5. Guess whos baaaaack! Just thought I'd give an update since I can't while at work. There are current developments in progress right now to make gaming on Linux just as capable as it is on Windows: Simple Screen Recorder - Think FRAPS but free and for Linux. OBS Studio (Redux) - I'm sure most of you are aware of the OBS Project by now. For those who do not, OBS is a free open-source piece of software to allow recording and streaming of desktop/webcam/video game content to service providers like Livestream and Twitch, its the free alternative to XSplit. After quite a bit of development it appears the guy writting the bulk of the code realized that he locked it down to Windows via the APIs. Theres other reasons too, like sloppy code....so hes re-writting it from scratch, this time with multi-platform compatability in mind and well as cleaner code. You can read more details here. By the way folks, if you know of other resources to make Linux gaming more fun / interesting please feel free to post them here.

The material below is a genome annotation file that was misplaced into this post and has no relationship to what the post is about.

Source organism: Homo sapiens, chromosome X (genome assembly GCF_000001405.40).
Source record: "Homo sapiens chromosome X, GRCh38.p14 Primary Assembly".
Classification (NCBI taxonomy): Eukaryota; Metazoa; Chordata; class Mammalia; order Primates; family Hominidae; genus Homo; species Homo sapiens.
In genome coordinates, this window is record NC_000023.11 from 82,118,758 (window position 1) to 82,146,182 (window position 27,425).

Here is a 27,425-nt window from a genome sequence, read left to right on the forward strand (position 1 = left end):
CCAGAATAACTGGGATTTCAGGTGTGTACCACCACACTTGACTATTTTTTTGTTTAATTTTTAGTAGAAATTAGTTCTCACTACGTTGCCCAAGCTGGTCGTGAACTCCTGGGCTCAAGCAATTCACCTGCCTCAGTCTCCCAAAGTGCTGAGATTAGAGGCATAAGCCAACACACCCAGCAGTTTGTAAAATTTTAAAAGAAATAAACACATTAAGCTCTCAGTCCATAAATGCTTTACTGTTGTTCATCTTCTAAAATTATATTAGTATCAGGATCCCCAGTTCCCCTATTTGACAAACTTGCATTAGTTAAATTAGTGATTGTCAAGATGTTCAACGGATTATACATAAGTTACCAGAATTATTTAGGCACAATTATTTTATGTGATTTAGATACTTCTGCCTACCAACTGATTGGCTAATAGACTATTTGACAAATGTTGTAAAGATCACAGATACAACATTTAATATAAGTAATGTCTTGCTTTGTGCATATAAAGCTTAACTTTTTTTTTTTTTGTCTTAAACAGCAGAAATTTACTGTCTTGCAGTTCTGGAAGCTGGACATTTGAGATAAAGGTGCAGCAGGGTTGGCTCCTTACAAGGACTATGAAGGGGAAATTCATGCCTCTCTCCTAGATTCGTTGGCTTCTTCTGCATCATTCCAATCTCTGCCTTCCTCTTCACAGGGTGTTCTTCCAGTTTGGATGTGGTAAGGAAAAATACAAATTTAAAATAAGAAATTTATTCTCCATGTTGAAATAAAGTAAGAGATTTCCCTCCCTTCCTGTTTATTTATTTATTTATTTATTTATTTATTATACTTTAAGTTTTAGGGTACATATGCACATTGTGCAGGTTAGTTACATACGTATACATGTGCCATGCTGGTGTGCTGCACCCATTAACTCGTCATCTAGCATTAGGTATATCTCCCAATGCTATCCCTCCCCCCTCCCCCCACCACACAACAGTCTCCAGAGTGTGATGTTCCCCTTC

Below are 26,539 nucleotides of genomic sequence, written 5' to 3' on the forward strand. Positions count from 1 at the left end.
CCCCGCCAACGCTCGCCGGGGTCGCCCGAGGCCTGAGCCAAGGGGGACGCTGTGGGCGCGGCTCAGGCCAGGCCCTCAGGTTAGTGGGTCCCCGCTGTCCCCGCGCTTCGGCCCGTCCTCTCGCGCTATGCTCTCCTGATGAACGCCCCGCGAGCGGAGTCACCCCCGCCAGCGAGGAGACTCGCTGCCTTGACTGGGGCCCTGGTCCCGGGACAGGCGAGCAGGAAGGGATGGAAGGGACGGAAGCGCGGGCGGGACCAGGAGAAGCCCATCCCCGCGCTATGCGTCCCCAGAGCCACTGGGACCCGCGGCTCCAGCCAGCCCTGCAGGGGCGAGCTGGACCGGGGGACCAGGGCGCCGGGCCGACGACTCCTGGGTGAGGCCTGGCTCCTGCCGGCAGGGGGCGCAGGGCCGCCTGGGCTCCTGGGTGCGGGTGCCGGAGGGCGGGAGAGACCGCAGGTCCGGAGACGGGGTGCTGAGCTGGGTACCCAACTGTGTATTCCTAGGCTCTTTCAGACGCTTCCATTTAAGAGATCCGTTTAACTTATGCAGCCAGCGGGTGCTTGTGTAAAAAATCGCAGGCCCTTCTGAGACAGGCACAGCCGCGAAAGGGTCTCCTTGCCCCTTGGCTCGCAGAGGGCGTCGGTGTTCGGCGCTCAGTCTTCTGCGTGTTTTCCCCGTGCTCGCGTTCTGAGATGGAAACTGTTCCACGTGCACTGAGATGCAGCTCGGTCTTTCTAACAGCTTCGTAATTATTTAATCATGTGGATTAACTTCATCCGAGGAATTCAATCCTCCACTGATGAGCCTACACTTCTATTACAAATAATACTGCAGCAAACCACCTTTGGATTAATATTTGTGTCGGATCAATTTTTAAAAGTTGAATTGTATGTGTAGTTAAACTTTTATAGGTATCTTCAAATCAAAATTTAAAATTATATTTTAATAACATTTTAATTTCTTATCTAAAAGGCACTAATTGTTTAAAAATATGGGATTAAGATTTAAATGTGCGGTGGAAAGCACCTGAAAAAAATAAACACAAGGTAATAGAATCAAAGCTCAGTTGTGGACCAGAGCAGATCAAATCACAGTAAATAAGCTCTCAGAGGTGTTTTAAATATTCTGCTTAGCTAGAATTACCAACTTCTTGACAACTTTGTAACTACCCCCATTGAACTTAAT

6. I use Linux as my primary, both on my desktop and my laptop (and of course my servers), the only reason I kick over to Windows is for games at the moment. As for Ubuntu nixing Synaptic as included app, Synaptic is a UI front end to the Apt package manager, Ubuntu's Software Center is the same, albeit Software Center has a prettier look. They probably got rid of Synaptic to cut back on redundant applications, not too hard to use Software Center to install Synaptic though Remember, one of the perks to using Linux is less disk space used, iirc Windows 7 Ultimate ends up using 20GB after installation to Ubuntu's 8GB. For comparison sake and to back up my previous statement I did do a quick lookup on installation sizes: Windows 7 Ultimate x64 requires 20GB, 16GB for x86. This is required disk space AVAILABLE, not recommended. I did not get a clear answer on the Ubuntu size and I'm too lazy to install a VM to check, so I just did a quick check on my laptop which has been running Mint 15 the past few months: 7.2GB excluding /home which is where user files reside.